Bridge-Gate lane-closing trial expected to begin mid-September

A federal judge has set the date for the beginning of the Bridge-Gate lane-closing case involving two former allies of Gov. Chris Christie.

Bridget Kelly, one of the defendants in the Bridge-Gate case, arrives at Newark Federal Court for a status hearing. The trial is set to start in mid-September.

Bridget Kelly, one of the defendants in the Bridge-Gate case, arrives at Newark Federal Court for a status hearing. The trial is set to start in mid-September. (8/9/16)

NEWARK - A federal judge has set the date for the beginning of the Bridge-Gate lane-closing case involving two former allies of Gov. Chris Christie.

Jury section for the case is expected to begin on Sept. 12, with opening arguments beginning Sept. 19.

Both defendants appeared at the Newark Federal Courthouse Tuesday with their attorneys to discuss scheduling. 

Bridget Kelly and Bill Baroni are charged with conspiring to create traffic jams in the town of Fort Lee by eliminating several access lanes leading up to the George Washington Bridge. This was allegedly done to punish Democratic Fort Lee Mayor Mark Sokolich for not endorsing Christie, a Republican. 

Kelly was Christie's deputy chief of staff and Baroni was a Christie appointee to the Port Authority of New York and New Jersey, the agency that operates the bridge.

A second former Port Authority official, David Wildstein, has pleaded guilty and will testify against Baroni and Kelly.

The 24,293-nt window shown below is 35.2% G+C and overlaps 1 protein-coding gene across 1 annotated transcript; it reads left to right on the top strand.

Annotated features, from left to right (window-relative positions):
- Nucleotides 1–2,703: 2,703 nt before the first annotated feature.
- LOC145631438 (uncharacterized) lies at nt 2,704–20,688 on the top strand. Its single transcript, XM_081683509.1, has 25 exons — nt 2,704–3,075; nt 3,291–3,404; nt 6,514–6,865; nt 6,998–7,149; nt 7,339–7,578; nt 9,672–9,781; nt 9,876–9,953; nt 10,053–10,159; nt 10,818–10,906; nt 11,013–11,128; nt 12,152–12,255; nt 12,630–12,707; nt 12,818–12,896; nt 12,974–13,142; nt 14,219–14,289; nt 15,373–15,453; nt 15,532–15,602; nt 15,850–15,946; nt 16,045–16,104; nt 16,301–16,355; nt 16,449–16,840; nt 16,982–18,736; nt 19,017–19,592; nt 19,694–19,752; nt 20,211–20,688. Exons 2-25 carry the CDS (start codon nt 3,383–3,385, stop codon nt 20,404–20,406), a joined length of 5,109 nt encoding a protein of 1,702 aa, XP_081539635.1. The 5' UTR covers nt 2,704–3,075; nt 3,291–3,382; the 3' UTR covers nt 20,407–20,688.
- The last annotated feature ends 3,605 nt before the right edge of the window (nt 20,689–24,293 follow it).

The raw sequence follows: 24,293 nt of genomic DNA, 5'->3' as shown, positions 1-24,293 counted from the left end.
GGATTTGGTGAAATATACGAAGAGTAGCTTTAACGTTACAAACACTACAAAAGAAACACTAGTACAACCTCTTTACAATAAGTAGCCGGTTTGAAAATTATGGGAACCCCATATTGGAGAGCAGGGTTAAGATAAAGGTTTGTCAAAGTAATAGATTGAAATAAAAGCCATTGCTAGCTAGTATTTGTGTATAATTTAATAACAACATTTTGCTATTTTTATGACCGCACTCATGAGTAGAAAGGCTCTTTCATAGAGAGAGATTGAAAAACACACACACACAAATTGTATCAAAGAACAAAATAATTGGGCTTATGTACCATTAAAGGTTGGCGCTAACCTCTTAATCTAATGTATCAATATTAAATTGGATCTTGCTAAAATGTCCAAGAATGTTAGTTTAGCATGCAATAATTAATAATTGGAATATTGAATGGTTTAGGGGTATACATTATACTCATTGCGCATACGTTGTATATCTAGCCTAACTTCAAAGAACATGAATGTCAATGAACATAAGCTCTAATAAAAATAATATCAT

They face several counts including wire fraud and civil rights violations.

Baroni’s attorney says that he is ready for the trial.

“[Mr. Baroni] is just working very hard and looking forward to getting it over with, clearing his name and going back to his life,” says attorney Michael Baldassare.

The attorneys say they are still filing motions concerning which evidence will or will not be allowed during the trial. They say that they are trying to get access to the cellphones of the governor and some of his top aides.

Last month, a judge in the case rejected a pre-trial subpoena by the defense for the same devices. Defense attorneys say a trial subpoena has to meet a lower legal standard to succeed.

The trial is expected to last about eight weeks due to the amount of witnesses that could testify. It is not known if Gov. Christie will take the stand.

Both Baroni and Kelly have turned to online donations to help fund their defense.

The Associated Press wire services contributed to this report.

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